Simply the best Documentaries
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David Attenborough: A Life on Our Planet
Before the Flood
The High Seas
Naledi A Baby Elephant Tale
The Bit Player
Conquistadors: The Fall of the Aztecs
China Magic Weapon
Ghosts of the Abyss
Leaving Neverland Part One
The Reality of Truth
The Harmony Game
The Beatles: Get Back Part II
Maria by Callas
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Extinction: The Facts
With a million species at risk of extinction, Sir David Attenborough explores how this crisis of biodiversity has consequences for us all, threatening food and water security, undermining our ability to control our climate and even putting us at greater risk of pandemic diseases.
Everything in the natural world is connected in networks that support the whole of life on earth, and we are losing many of the benefits that nature provides to us. The loss of insects is threatening the pollination of crops, while the loss of biodiversity in the soil also threatens plants growth.
Last year, a UN report identified the key drivers of biodiversity loss, including overfishing, climate change and pollution. But the single biggest driver of biodiversity loss is the destruction of natural habitats. Seventy-five per cent of Earth's land surface (where not covered by ice) has been changed by humans, much of it for agriculture, and as consumers we may unwittingly be contributing towards the loss of species through what we buy in the supermarket. Human activities like the trade in animals and the destruction of habitats drive the emergence of diseases. Disease ecologists believe that if we continue on this pathway, this year’s pandemic will not be a one-off event.
In a provocative documentary, environmental campaigner George Monbiot examines the disastrous impact that farming animals for meat has had on the planet. He argues that the biggest problem driving us towards global disaster is how we feed ourselves, particularly on meat
George looks at alternative food sources, including synthetic meat, and a process that produces protein from just bacteria and air, and also explores revolutionary ideas that could change agriculture as we know it.
Lawyers, Guns and Honey
Honey has the greatest cachet in the marketplace, of all food items. A sweetener so natural, so exalted, that its value has held up for millennia. But honey is also perfect for savvy profiteers who are secretly cutting the world's honey with cheap substitutes. With demand for honey soaring just as bees are dying off in record numbers, hidden additives, hive thefts and other shady tactics are on the rise.
Filmmaker Robert Kenner lifts the veil on our nation's food industry, exposing the highly mechanized underbelly that's been hidden from the American consumer with the consent of our government's regulatory agencies, USDA and FDA. Our nation's food supply is now controlled by a handful of corporations that often put profit ahead of consumer health, the livelihood of the American farmer, the safety of workers and our own environment. We have bigger-breasted chickens, the perfect pork chop, insecticide-resistant soybean seeds, even tomatoes that won't go bad, but we also have new strains of e coli--the harmful bacteria that cause illness for an estimated 73,000 Americans annually. We are riddled with widespread obesity, particularly among children, and an epidemic level of diabetes among adults Featuring interviews with such experts as Eric Schlosser (Fast Food Nation), Michael Pollan (The Omnivore's Dilemma) along with forward thinking social entrepreneurs like Stonyfield Farms' Gary Hirschberg and Polyface Farms' Joe Salatin, the film reveals surprising--and often shocking truths--about what we eat, how it's produced, who we have become as a nation and where we are going from here.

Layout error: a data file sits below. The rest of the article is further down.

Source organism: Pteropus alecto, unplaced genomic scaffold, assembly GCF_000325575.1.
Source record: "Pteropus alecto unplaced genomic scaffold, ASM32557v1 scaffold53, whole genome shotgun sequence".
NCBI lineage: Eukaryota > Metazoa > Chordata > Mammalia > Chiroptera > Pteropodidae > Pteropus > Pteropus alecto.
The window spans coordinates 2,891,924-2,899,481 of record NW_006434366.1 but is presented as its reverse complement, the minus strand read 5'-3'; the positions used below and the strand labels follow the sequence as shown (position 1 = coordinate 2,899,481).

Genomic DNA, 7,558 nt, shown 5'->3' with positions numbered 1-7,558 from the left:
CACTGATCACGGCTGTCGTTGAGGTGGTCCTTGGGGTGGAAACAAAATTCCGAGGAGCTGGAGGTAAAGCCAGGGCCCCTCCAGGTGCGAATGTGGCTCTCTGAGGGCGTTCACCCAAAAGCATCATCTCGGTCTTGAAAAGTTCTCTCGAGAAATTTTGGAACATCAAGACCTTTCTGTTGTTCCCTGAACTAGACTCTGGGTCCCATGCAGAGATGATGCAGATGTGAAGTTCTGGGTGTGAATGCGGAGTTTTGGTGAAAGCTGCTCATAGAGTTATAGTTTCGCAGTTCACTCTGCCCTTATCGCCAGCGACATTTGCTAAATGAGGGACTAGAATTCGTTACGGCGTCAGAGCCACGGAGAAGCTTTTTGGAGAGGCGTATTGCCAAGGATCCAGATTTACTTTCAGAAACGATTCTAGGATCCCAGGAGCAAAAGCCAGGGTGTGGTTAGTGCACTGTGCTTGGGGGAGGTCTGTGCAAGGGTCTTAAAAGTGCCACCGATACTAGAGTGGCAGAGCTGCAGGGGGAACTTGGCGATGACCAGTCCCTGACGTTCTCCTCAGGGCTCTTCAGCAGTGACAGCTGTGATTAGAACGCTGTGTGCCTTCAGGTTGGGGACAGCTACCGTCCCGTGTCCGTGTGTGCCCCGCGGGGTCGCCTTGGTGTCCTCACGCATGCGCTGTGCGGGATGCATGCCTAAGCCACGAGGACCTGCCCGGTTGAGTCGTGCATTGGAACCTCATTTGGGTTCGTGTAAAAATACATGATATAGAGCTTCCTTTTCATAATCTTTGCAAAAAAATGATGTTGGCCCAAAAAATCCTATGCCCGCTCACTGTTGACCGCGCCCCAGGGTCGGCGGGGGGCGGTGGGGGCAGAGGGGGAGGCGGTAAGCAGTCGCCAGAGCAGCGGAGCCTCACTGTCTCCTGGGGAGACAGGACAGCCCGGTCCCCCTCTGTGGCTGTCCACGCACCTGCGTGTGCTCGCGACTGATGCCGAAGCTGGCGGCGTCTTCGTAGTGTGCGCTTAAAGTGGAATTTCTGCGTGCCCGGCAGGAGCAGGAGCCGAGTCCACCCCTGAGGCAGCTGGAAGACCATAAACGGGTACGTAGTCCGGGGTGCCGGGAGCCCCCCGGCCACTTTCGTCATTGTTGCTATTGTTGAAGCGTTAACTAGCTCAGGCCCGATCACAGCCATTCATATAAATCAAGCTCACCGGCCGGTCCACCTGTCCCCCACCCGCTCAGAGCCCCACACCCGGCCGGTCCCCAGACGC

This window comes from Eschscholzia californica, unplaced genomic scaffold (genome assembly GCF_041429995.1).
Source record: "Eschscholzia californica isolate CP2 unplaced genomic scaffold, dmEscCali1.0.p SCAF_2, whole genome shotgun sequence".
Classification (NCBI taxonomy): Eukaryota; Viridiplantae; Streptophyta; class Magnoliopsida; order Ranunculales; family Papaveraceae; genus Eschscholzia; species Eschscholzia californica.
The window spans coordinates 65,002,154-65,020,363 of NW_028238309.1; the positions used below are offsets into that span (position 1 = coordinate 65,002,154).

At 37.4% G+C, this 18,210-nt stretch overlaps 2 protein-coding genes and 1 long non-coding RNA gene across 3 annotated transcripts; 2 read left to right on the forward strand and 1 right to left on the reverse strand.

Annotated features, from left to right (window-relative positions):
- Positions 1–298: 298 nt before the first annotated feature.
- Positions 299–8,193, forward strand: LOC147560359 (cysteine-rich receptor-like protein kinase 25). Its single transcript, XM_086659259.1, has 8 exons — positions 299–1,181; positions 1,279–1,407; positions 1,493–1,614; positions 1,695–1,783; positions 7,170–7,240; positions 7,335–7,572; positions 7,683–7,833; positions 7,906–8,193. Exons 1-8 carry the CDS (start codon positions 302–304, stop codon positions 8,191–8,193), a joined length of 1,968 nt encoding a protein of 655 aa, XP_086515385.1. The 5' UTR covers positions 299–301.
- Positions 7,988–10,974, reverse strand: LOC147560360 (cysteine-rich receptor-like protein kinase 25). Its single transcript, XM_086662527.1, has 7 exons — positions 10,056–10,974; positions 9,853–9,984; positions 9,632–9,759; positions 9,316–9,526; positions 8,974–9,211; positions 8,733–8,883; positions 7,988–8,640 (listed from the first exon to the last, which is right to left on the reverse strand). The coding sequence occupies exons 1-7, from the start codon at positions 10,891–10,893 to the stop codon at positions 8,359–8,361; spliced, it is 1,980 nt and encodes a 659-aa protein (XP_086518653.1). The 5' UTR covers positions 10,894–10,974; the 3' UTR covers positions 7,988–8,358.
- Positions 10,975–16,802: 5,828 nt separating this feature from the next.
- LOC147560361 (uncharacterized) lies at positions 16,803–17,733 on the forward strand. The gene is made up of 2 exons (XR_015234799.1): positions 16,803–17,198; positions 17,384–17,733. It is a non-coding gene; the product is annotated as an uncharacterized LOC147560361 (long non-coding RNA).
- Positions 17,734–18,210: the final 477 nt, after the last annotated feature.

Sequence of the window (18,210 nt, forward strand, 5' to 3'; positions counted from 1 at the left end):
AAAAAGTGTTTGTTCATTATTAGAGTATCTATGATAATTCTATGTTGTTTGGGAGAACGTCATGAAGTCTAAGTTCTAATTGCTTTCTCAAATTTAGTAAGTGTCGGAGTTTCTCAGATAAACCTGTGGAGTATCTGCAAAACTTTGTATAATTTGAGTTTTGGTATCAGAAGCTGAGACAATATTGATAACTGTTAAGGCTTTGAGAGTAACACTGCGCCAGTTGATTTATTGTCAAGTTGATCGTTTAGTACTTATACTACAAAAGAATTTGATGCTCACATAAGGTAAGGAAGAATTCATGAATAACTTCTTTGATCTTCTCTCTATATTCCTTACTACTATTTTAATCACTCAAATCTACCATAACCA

The film uses drones, hidden and handheld cameras to expose the dark underbelly of modern animal agriculture, questioning the morality and validity of humankind's dominion over the animal kingdom. While mainly focusing on animals used for food, it also explores other ways animals are exploited and abused by humans, including clothing, entertainment and research.
In words of its writer & director, Chris Delforce, 'Dominion to me is the idea of one group or entity exercising control, power or authority over another, under the belief that they have the right to do so. Often this belief seems to stem from the perception of self-superiority and that might equals right. Through this film I challenge both the notion that animals are inferior, and that we as humans have the right to use and treat them as we please for our own ends – and I briefly examine how this superiority complex has and continues to complement some of humanity's darkest ideologies, asking viewers to consider the similarities between racism, sexism and speciesism.'
The Beatles: Get Back
Shock and Awe: The Story of Electricity
Five Came Back
The Last Dance
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